Thanks again


Boswell Fri, 05/11/2012 - 08:42

I've never knowingly used a Lawson mic, so can't comment on the sonic characteristics. If you compare the FET and tube families of other manufacturers (Neumann for example), there's less of a difference between the type of buffer circuity used (FET or tube) as there is between, say, whether they have transformer output or are transformerless. The point is that it's not just the FET/tube that makes the difference. Manufacturers have taken the advantage when designing with FET buffers (which can be powered by an internal battery or run off the phantom power supply) to change other factors in the microphone.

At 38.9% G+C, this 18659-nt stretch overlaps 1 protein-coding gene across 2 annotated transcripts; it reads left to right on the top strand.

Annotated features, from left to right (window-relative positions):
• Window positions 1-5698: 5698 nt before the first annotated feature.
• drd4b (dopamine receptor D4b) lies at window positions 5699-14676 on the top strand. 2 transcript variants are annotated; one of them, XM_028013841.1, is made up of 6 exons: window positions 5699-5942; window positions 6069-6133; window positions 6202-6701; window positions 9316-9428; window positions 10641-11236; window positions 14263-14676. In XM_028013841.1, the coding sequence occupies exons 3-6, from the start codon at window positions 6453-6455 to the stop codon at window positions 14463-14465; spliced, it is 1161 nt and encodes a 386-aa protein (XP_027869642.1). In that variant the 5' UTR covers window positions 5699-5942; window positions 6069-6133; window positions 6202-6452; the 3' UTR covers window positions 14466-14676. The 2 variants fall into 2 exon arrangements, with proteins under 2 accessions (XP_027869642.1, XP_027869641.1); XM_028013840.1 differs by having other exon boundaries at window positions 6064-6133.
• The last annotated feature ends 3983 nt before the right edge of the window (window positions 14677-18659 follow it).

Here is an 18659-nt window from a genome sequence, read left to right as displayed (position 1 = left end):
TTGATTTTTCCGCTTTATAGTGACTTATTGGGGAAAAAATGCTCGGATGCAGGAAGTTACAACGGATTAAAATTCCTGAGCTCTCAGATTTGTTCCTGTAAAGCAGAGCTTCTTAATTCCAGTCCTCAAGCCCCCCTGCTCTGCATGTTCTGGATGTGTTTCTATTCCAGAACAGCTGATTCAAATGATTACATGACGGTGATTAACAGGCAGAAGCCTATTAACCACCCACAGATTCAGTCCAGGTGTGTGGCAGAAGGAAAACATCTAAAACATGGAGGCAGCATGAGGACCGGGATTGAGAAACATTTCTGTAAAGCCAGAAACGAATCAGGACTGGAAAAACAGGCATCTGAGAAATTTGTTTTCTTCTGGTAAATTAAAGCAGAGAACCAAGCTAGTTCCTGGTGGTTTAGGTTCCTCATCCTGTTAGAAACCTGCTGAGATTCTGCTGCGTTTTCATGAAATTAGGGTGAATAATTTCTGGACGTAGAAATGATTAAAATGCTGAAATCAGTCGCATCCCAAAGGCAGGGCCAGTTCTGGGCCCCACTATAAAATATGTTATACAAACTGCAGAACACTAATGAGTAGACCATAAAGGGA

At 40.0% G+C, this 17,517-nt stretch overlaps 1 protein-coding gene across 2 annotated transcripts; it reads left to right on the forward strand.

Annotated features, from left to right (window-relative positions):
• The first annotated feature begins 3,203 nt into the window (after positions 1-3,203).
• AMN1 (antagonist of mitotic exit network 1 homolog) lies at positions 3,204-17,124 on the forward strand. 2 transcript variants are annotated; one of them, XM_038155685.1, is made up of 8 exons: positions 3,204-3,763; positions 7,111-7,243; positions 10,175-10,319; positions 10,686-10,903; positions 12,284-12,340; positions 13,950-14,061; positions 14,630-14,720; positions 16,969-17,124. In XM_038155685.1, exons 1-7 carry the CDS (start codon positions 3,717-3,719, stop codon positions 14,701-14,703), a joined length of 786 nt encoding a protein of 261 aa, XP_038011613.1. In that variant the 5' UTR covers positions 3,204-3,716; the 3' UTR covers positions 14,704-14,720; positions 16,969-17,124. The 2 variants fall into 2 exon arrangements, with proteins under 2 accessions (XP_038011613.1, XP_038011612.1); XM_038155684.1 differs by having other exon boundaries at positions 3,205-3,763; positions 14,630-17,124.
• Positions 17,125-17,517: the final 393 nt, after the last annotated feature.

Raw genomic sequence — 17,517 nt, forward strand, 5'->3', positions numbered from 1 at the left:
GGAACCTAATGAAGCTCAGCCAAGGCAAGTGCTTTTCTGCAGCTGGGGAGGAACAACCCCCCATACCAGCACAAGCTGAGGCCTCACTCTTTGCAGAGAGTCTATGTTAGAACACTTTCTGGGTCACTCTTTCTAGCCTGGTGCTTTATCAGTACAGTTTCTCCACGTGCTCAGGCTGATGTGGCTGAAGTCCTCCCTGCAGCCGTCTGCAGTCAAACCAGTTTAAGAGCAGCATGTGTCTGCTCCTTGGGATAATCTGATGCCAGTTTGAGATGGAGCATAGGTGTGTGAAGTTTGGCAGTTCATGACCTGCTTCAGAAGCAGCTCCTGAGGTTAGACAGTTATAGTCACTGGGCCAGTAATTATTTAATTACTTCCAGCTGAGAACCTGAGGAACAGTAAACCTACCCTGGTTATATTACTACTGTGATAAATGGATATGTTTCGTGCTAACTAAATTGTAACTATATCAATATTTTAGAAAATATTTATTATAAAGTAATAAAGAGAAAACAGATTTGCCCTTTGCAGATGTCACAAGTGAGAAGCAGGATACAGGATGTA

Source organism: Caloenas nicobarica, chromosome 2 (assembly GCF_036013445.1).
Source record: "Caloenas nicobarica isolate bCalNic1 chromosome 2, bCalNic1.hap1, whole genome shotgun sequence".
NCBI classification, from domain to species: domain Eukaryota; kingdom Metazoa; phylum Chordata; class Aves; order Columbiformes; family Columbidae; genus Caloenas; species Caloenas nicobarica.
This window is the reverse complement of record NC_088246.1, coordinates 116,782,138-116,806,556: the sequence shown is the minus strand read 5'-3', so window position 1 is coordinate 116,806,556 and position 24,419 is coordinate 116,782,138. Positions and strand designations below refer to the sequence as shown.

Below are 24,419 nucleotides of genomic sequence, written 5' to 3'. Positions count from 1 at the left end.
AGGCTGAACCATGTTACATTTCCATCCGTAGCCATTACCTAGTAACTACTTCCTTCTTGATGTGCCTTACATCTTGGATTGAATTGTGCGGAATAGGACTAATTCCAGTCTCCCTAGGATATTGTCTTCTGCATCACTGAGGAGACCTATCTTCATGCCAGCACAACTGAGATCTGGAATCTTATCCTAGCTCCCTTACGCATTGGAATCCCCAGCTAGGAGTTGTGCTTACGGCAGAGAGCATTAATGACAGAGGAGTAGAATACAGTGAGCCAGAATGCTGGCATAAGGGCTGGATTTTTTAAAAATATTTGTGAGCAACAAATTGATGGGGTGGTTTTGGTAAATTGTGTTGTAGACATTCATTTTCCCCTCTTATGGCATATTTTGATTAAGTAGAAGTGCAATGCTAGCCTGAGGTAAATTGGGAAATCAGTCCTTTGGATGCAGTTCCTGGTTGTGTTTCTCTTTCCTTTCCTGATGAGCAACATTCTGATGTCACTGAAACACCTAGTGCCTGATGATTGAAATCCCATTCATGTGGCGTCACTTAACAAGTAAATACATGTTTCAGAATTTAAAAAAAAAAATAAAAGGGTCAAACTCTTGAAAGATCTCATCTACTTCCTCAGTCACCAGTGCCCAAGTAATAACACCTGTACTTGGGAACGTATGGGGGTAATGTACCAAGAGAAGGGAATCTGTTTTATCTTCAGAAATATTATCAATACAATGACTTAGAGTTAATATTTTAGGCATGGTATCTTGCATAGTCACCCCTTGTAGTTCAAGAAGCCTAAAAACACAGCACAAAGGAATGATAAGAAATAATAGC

What you should be doing is listening to is the sound of the mic into your choice of pre-amp on your choice of source material in your own studio, ignoring the engineering design and marketing behind the individual mics. Of course price pays a big part in whether you can get a sound that you like, but there are good reasons why a tube mic with its hefty power supplies costs more than a phantom-powered FET mic.

I know there are others on the forum who have personal experience with the Lawsons, so I'll let them comment on the differences between the models in that series.

RemyRAD Fri, 05/11/2012 - 23:54